Surviving a stroke at a young age

By The Health News Team | September 2, 2021
Surviving a stroke at a young age

Lynne Hueston and Bill Ambert met at the Young Enthusiastic Stroke Support (YESS) group at Sharp Rehabilitation Services. They have been together for 18 years.

When Lynne Hueston had a stroke at just 33 years old, she faced a variety of challenges that differed from other stroke patients, most of whom are over 65.

After re-learning to walk, overcome speech impairments and live independently, Lynne found ongoing support through the Young Enthusiastic Stroke Support (YESS) group at Sharp Rehabilitation Services.

YESS offers free community-based services for young stroke survivors that address the challenges faced by younger adults, including returning to school, going back to work and raising children.

Topics discussed at the support group can range from coping skills and relationships to stress management and health education. In addition, YESS sponsors social events throughout the year such as adaptive sports, day trips, barbecues, special events and community projects.

“YESS is a group where you can meet other stroke and brain injury survivors,” says Bernadette Gore, a licensed recreation therapist who leads the group. “Participants can share stories, ask questions and support one another.”

Stroke on the rise among adults under age 50
A vast majority of strokes occur in people over age 65. However, the Centers for Disease Control and Prevention (CDC) have reported a steep increase in strokes among younger people, particularly those in their 30s and 40s. The trend is attributed to an increase in risk factors such as diabetes and high blood pressure, in addition to improved diagnosis.

Support groups like YESS play an important role in the recovery of young stroke survivors, Gore says.

Lynne, who learned about YESS from her Sharp doctor, believes the group has made a positive impact on her life, helping her learn more about her health and how to prevent another stroke. “My favorite part are the socials,” she says. “They provide great interaction and fun.”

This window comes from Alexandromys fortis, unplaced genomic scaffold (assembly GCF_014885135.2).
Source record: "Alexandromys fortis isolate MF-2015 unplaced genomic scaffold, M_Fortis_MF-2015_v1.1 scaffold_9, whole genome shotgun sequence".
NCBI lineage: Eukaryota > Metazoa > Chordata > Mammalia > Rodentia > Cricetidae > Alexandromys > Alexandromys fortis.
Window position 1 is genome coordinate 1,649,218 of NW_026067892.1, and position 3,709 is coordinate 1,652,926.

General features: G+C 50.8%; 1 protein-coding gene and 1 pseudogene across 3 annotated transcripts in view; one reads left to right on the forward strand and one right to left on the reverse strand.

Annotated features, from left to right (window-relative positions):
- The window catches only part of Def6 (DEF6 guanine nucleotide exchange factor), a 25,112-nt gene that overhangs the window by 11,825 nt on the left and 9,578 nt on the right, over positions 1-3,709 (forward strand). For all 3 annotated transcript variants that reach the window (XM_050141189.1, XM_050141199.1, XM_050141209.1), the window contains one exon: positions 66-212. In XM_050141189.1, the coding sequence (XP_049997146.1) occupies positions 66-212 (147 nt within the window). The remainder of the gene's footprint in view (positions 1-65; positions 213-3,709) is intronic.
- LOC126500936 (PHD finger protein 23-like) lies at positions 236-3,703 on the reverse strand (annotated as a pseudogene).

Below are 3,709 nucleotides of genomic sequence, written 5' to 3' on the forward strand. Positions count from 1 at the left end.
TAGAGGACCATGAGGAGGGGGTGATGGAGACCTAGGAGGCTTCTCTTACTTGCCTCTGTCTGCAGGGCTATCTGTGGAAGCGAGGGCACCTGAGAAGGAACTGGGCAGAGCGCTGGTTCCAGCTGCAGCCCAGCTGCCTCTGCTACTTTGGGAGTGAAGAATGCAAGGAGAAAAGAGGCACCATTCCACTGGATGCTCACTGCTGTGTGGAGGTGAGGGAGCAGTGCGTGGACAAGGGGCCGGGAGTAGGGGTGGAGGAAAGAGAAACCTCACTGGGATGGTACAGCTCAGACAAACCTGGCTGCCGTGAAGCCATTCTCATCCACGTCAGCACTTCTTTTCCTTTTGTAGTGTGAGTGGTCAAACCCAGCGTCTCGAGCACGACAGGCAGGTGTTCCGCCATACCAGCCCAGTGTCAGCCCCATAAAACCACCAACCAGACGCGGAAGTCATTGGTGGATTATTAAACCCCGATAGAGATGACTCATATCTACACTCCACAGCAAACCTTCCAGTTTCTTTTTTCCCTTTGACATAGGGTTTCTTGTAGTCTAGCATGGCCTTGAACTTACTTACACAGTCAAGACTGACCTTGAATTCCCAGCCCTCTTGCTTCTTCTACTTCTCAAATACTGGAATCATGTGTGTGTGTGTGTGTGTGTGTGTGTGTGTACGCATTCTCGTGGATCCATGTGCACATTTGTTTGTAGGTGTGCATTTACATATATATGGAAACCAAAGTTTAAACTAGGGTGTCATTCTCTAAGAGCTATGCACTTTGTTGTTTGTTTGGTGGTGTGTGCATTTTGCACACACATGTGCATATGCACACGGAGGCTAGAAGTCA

The group changed her life in another way. While attending a YESS social event, Lynne met her soulmate, Bill Ambert. They connected over their shared love of trying new restaurants — and have been together for over 18 years.

“Who knew that a chance encounter at a young stroke survivors meeting would turn out to be the best thing that ever happened to me,” she says.

The YESS group meets Fridays at the Sharp Allison deRose Rehabilitation Center at Sharp Memorial Hospital. Participation is not limited to stroke survivors; the group also supports adults with head injuries, as well as family members of all participants.

To learn more about this group, call Bernadette Gore, recreation therapist at Sharp Allison deRose Rehabilitation Center, at 858-939-3048; or Grace Latimer, recreation therapist at Sharp Grossmont Rehabilitation Center, at 619-740-4100.

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Bernadette Gore

Contributor

Bernadette Gore is a licensed recreation therapist who leads the Young Enthusiastic Stroke Support (YESS) group at Sharp Rehabilitation Services.


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